In this Dec. 31, 2018, file photo, Sen. Cory Gardner, R-Colo., arrives at the Senate Chamber for an abbreviated pro-forma session at the Capitol in Washington.
In this Dec. 31, 2018, file photo, Sen. Cory Gardner, R-Colo., arrives at the Senate Chamber for an abbreviated pro-forma session at the Capitol in Washington.

The Trump administration plans to move the headquarters of the Bureau of Land Management from its current home in Washington to a city in the western state of Colorado, one of the state's U.S. senators said Monday.

Sen. Cory Gardner released a statement saying the new headquarters would be located in Grand Junction, Colorado, and praised the move as a "victory for local communities, advocates for public lands and proponents for a more responsible and accountable federal government."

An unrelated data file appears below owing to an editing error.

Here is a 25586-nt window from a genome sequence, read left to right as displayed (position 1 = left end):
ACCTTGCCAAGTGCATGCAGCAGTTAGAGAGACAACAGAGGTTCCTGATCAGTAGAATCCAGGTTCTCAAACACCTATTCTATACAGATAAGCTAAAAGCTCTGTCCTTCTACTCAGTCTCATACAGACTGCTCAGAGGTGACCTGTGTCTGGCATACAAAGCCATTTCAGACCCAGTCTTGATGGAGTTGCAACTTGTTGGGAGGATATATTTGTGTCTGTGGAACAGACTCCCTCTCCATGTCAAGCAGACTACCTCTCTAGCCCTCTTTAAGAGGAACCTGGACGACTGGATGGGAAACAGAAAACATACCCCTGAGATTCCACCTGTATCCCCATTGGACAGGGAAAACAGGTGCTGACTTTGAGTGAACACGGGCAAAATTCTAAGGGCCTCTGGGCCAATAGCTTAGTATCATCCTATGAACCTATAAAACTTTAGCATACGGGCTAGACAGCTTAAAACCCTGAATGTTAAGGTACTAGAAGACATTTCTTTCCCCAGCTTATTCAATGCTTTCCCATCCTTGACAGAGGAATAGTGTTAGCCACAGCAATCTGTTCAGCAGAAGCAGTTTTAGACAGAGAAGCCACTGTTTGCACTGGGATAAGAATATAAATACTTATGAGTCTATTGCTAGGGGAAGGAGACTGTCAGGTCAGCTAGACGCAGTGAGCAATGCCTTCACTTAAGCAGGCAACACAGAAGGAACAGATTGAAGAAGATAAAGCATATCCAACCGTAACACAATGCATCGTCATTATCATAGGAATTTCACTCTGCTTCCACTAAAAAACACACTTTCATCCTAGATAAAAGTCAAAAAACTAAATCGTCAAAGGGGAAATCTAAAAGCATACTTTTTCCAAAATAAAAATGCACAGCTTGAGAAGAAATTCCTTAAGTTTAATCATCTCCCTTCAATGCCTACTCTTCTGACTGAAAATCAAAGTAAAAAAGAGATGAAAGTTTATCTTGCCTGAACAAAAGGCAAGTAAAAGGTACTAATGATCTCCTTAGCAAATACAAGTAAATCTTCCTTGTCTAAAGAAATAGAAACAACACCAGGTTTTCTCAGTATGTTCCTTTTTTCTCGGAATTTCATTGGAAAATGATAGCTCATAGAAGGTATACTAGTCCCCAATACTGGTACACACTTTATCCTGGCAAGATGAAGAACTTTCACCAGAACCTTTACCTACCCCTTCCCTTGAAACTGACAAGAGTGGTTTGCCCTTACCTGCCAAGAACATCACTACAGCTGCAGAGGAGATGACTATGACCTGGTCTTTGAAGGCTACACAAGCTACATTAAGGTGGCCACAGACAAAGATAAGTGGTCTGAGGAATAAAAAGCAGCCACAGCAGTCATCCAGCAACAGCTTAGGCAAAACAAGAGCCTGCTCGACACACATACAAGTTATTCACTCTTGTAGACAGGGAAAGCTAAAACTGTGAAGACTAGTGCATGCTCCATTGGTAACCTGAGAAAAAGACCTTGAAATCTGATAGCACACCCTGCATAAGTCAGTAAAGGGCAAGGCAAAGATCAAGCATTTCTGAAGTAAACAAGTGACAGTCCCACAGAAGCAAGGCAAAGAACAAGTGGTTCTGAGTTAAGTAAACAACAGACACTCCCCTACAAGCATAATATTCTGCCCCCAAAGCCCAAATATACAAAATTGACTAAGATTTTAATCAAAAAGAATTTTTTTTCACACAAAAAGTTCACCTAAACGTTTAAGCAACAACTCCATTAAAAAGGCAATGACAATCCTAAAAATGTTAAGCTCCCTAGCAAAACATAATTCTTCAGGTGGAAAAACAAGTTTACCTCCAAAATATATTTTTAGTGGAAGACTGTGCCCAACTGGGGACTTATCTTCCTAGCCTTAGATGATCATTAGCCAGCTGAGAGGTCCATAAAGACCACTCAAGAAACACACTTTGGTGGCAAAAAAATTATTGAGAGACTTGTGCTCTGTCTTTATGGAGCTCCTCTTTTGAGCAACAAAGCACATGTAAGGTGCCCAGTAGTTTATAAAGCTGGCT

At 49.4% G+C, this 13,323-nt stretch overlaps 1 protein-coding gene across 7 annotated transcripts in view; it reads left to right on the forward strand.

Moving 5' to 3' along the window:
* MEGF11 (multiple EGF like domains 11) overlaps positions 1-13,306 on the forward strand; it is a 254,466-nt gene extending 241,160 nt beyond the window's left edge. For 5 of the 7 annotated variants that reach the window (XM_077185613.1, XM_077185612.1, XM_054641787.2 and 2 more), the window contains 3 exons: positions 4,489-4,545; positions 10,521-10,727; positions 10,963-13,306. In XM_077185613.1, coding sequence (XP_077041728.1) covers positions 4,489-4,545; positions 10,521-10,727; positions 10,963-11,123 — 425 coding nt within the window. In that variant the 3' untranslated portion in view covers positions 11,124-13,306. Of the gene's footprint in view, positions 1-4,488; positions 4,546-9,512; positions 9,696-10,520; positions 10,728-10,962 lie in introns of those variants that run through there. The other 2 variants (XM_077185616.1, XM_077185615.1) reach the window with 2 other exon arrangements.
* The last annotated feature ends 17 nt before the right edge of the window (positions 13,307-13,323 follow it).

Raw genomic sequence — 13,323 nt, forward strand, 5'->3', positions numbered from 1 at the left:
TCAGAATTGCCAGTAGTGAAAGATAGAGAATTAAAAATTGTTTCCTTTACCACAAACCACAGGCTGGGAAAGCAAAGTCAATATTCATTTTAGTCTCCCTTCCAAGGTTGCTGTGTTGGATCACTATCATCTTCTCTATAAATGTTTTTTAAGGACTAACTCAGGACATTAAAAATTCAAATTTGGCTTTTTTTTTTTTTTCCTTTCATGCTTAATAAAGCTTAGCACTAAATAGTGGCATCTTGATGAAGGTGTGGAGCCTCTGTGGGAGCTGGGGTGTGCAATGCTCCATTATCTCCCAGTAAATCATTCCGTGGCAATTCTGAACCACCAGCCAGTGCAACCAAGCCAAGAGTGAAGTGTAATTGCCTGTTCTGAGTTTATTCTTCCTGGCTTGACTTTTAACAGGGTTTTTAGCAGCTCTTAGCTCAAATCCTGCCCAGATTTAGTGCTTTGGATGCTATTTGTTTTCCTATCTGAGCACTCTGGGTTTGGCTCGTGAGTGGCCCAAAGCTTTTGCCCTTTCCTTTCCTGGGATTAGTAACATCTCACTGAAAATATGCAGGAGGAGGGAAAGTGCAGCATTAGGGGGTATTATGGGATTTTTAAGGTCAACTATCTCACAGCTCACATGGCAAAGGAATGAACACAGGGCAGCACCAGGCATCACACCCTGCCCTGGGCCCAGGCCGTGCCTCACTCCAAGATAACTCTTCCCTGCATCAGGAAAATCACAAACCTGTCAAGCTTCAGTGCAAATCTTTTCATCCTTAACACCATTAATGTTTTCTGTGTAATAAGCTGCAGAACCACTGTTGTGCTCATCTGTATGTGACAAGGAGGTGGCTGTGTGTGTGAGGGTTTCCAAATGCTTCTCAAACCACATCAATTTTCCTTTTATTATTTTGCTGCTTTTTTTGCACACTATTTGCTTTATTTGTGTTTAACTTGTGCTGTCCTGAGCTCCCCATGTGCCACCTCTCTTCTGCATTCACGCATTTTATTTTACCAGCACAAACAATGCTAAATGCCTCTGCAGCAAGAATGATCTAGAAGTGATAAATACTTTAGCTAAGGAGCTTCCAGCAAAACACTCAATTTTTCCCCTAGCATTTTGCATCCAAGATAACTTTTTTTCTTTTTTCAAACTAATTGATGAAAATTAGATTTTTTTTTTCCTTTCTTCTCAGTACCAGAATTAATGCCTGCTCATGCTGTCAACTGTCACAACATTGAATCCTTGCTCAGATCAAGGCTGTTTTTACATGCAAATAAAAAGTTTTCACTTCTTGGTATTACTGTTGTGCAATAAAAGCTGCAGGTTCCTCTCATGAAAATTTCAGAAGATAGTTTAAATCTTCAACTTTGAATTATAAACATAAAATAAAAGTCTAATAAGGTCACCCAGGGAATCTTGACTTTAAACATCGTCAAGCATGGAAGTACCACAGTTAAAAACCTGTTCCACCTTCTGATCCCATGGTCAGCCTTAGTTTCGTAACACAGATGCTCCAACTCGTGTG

"The problem with Washington is too many policy makers are far removed from the people they are there to serve," Gardner said.

The Bureau of Land Management is part of the U.S. Interior Department and has about 9,000 employees. Currently about 400 of those employees work in Washington, and it is not clear how many would be shifted to the new headquarters.

The bureau oversees 1 billion square kilometers of public land, of which 99% is located in 12 western states.

Critics of moving the headquarters argue it will make officials less able to work with other federal agencies and members of Congress, and that part of the administration's motivation is to shrink the number of federal workers through attrition when some people choose not to move to keep their job.